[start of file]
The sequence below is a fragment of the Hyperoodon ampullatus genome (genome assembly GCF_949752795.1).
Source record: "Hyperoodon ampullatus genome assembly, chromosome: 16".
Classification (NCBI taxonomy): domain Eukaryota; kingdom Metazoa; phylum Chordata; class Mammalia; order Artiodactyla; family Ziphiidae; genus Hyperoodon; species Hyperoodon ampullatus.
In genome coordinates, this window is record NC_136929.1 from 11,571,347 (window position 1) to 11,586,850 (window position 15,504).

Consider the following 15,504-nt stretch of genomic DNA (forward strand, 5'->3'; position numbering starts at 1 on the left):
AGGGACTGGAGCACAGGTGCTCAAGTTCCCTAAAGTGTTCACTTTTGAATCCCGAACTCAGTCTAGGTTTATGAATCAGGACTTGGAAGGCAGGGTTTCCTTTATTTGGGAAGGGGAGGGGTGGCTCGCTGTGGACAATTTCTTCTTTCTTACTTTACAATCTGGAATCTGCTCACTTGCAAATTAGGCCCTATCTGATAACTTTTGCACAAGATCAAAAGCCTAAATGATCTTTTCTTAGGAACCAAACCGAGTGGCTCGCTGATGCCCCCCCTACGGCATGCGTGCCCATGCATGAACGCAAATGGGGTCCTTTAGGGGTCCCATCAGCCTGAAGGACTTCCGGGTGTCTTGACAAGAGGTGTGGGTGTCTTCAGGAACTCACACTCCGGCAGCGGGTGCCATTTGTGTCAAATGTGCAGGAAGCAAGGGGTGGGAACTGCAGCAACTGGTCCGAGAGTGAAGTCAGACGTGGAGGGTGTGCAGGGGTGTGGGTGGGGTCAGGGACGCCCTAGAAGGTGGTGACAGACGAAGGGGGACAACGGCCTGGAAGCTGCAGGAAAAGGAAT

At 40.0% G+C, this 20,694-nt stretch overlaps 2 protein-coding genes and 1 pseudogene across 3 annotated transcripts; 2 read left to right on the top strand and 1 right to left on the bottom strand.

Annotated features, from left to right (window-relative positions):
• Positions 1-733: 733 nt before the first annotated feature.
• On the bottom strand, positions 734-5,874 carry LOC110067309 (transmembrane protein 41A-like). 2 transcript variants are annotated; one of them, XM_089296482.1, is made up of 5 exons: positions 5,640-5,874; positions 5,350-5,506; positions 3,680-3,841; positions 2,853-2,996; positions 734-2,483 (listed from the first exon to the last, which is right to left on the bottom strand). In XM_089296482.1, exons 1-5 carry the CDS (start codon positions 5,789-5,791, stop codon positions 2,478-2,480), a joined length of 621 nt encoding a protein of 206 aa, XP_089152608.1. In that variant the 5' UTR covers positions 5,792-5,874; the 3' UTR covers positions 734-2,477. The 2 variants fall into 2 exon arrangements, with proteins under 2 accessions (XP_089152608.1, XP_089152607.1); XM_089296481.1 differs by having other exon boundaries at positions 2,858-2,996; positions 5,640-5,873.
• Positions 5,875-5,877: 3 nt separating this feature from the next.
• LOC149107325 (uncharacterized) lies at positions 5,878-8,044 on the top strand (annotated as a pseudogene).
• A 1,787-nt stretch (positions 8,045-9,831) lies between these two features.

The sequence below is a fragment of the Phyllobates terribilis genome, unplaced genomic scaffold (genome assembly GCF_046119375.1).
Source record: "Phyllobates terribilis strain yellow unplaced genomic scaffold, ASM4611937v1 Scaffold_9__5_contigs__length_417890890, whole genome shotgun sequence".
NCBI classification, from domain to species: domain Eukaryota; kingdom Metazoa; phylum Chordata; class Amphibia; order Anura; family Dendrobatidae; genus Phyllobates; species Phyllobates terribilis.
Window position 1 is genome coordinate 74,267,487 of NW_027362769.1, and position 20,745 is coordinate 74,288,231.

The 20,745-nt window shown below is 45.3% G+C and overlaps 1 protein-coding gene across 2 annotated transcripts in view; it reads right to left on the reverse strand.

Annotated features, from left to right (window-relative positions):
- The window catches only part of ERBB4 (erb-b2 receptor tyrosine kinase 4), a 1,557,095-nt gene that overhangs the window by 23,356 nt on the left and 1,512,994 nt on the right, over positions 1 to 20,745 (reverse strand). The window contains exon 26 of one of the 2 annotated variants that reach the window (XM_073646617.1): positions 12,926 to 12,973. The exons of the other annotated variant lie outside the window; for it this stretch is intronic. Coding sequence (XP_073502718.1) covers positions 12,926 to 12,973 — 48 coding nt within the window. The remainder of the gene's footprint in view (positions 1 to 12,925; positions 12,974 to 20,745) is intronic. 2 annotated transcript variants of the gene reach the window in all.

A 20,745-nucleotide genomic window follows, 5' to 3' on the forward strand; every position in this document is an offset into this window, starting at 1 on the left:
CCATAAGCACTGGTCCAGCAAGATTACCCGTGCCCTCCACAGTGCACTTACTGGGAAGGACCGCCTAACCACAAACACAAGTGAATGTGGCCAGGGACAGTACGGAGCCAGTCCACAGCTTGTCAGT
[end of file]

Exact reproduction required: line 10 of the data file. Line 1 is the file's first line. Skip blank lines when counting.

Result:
• On the bottom strand, positions 734-5,874 carry LOC110067309 (transmembrane protein 41A-like). 2 transcript variants are annotated; one of them, XM_089296482.1, is made up of 5 exons: positions 5,640-5,874; positions 5,350-5,506; positions 3,680-3,841; positions 2,853-2,996; positions 734-2,483 (listed from the first exon to the last, which is right to left on the bottom strand). In XM_089296482.1, exons 1-5 carry the CDS (start codon positions 5,789-5,791, stop codon positions 2,478-2,480), a joined length of 621 nt encoding a protein of 206 aa, XP_089152608.1. In that variant the 5' UTR covers positions 5,792-5,874; the 3' UTR covers positions 734-2,477. The 2 variants fall into 2 exon arrangements, with proteins under 2 accessions (XP_089152608.1, XP_089152607.1); XM_089296481.1 differs by having other exon boundaries at positions 2,858-2,996; positions 5,640-5,873.